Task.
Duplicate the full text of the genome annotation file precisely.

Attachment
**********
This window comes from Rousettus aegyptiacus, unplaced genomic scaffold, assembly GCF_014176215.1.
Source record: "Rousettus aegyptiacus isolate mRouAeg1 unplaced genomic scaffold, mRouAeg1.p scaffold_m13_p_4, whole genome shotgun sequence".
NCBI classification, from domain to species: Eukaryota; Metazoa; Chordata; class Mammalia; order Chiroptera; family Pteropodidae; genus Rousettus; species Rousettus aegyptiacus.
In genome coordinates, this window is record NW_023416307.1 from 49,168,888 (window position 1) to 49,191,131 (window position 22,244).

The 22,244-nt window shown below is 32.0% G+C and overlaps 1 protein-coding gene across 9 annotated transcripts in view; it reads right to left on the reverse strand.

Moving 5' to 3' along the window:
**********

This window comes from Rousettus aegyptiacus, unplaced genomic scaffold, assembly GCF_014176215.1.
Source record: "Rousettus aegyptiacus isolate mRouAeg1 unplaced genomic scaffold, mRouAeg1.p scaffold_m13_p_4, whole genome shotgun sequence".
NCBI classification, from domain to species: Eukaryota; Metazoa; Chordata; class Mammalia; order Chiroptera; family Pteropodidae; genus Rousettus; species Rousettus aegyptiacus.
In genome coordinates, this window is record NW_023416307.1 from 49,168,888 (window position 1) to 49,191,131 (window position 22,244).

The 22,244-nt window shown below is 32.0% G+C and overlaps 1 protein-coding gene across 9 annotated transcripts in view; it reads right to left on the reverse strand.

Moving 5' to 3' along the window: